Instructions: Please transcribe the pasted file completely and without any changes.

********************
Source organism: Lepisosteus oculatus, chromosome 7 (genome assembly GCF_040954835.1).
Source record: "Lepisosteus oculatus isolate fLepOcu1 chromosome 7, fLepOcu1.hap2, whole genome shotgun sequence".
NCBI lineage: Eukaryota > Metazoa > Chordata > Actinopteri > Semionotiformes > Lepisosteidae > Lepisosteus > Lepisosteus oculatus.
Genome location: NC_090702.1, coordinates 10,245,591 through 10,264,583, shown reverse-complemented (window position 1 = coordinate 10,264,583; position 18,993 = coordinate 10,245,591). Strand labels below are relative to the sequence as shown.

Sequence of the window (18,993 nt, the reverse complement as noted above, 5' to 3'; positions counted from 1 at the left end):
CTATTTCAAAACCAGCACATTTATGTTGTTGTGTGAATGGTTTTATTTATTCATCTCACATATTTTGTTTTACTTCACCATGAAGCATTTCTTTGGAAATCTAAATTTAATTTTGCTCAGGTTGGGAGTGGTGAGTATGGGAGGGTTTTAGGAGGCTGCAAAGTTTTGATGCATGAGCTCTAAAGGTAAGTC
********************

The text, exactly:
Source organism: Lepisosteus oculatus, chromosome 7 (genome assembly GCF_040954835.1).
Source record: "Lepisosteus oculatus isolate fLepOcu1 chromosome 7, fLepOcu1.hap2, whole genome shotgun sequence".
NCBI lineage: Eukaryota > Metazoa > Chordata > Actinopteri > Semionotiformes > Lepisosteidae > Lepisosteus > Lepisosteus oculatus.
Genome location: NC_090702.1, coordinates 10,245,591 through 10,264,583, shown reverse-complemented (window position 1 = coordinate 10,264,583; position 18,993 = coordinate 10,245,591). Strand labels below are relative to the sequence as shown.

Sequence of the window (18,993 nt, the reverse complement as noted above, 5' to 3'; positions counted from 1 at the left end):
CTATTTCAAAACCAGCACATTTATGTTGTTGTGTGAATGGTTTTATTTATTCATCTCACATATTTTGTTTTACTTCACCATGAAGCATTTCTTTGGAAATCTAAATTTAATTTTGCTCAGGTTGGGAGTGGTGAGTATGGGAGGGTTTTAGGAGGCTGCAAAGTTTTGATGCATGAGCTCTAAAGGTAAGTC